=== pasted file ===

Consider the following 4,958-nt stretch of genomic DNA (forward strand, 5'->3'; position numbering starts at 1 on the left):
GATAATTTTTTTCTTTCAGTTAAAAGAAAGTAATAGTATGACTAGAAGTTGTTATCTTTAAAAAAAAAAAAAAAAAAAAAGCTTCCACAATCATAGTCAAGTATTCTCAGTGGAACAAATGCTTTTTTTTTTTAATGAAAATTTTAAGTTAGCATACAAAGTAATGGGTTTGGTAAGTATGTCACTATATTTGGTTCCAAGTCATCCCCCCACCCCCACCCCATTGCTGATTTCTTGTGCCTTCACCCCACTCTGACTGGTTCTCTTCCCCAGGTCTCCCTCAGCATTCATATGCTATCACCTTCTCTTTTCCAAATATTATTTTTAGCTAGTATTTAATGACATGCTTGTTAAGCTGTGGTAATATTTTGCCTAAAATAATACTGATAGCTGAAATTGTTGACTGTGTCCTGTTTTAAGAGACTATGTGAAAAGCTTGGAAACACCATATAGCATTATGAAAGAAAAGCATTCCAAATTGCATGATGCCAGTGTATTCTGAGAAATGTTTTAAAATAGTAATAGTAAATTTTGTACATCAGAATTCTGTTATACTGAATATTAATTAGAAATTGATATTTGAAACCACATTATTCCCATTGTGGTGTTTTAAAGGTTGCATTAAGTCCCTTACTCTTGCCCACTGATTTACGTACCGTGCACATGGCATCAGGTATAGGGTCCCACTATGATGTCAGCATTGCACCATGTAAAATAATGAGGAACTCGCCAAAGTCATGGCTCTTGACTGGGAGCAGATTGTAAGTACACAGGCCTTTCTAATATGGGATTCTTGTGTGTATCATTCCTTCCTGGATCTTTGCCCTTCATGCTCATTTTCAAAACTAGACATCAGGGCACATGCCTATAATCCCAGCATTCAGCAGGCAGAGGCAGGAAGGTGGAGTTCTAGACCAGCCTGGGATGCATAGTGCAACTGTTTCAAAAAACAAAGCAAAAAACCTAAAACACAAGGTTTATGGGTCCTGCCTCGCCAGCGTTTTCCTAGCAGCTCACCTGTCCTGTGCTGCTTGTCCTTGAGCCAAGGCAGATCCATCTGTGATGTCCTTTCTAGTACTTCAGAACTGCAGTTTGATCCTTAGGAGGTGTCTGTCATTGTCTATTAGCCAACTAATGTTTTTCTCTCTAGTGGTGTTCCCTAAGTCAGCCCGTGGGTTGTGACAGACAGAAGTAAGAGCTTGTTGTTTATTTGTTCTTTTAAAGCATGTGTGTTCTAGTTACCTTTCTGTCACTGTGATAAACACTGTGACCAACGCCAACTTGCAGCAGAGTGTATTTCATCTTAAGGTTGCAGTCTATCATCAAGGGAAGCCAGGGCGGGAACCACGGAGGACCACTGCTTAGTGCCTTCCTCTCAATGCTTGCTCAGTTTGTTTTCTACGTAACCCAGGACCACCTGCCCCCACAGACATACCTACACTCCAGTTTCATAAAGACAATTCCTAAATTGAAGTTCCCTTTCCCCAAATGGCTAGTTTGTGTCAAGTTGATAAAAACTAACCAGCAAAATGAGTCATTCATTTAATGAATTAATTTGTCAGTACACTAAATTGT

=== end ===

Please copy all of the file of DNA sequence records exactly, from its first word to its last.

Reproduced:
Consider the following 4,958-nt stretch of genomic DNA (forward strand, 5'->3'; position numbering starts at 1 on the left):
GATAATTTTTTTCTTTCAGTTAAAAGAAAGTAATAGTATGACTAGAAGTTGTTATCTTTAAAAAAAAAAAAAAAAAAAAAGCTTCCACAATCATAGTCAAGTATTCTCAGTGGAACAAATGCTTTTTTTTTTTAATGAAAATTTTAAGTTAGCATACAAAGTAATGGGTTTGGTAAGTATGTCACTATATTTGGTTCCAAGTCATCCCCCCACCCCCACCCCATTGCTGATTTCTTGTGCCTTCACCCCACTCTGACTGGTTCTCTTCCCCAGGTCTCCCTCAGCATTCATATGCTATCACCTTCTCTTTTCCAAATATTATTTTTAGCTAGTATTTAATGACATGCTTGTTAAGCTGTGGTAATATTTTGCCTAAAATAATACTGATAGCTGAAATTGTTGACTGTGTCCTGTTTTAAGAGACTATGTGAAAAGCTTGGAAACACCATATAGCATTATGAAAGAAAAGCATTCCAAATTGCATGATGCCAGTGTATTCTGAGAAATGTTTTAAAATAGTAATAGTAAATTTTGTACATCAGAATTCTGTTATACTGAATATTAATTAGAAATTGATATTTGAAACCACATTATTCCCATTGTGGTGTTTTAAAGGTTGCATTAAGTCCCTTACTCTTGCCCACTGATTTACGTACCGTGCACATGGCATCAGGTATAGGGTCCCACTATGATGTCAGCATTGCACCATGTAAAATAATGAGGAACTCGCCAAAGTCATGGCTCTTGACTGGGAGCAGATTGTAAGTACACAGGCCTTTCTAATATGGGATTCTTGTGTGTATCATTCCTTCCTGGATCTTTGCCCTTCATGCTCATTTTCAAAACTAGACATCAGGGCACATGCCTATAATCCCAGCATTCAGCAGGCAGAGGCAGGAAGGTGGAGTTCTAGACCAGCCTGGGATGCATAGTGCAACTGTTTCAAAAAACAAAGCAAAAAACCTAAAACACAAGGTTTATGGGTCCTGCCTCGCCAGCGTTTTCCTAGCAGCTCACCTGTCCTGTGCTGCTTGTCCTTGAGCCAAGGCAGATCCATCTGTGATGTCCTTTCTAGTACTTCAGAACTGCAGTTTGATCCTTAGGAGGTGTCTGTCATTGTCTATTAGCCAACTAATGTTTTTCTCTCTAGTGGTGTTCCCTAAGTCAGCCCGTGGGTTGTGACAGACAGAAGTAAGAGCTTGTTGTTTATTTGTTCTTTTAAAGCATGTGTGTTCTAGTTACCTTTCTGTCACTGTGATAAACACTGTGACCAACGCCAACTTGCAGCAGAGTGTATTTCATCTTAAGGTTGCAGTCTATCATCAAGGGAAGCCAGGGCGGGAACCACGGAGGACCACTGCTTAGTGCCTTCCTCTCAATGCTTGCTCAGTTTGTTTTCTACGTAACCCAGGACCACCTGCCCCCACAGACATACCTACACTCCAGTTTCATAAAGACAATTCCTAAATTGAAGTTCCCTTTCCCCAAATGGCTAGTTTGTGTCAAGTTGATAAAAACTAACCAGCAAAATGAGTCATTCATTTAATGAATTAATTTGTCAGTACACTAAATTGT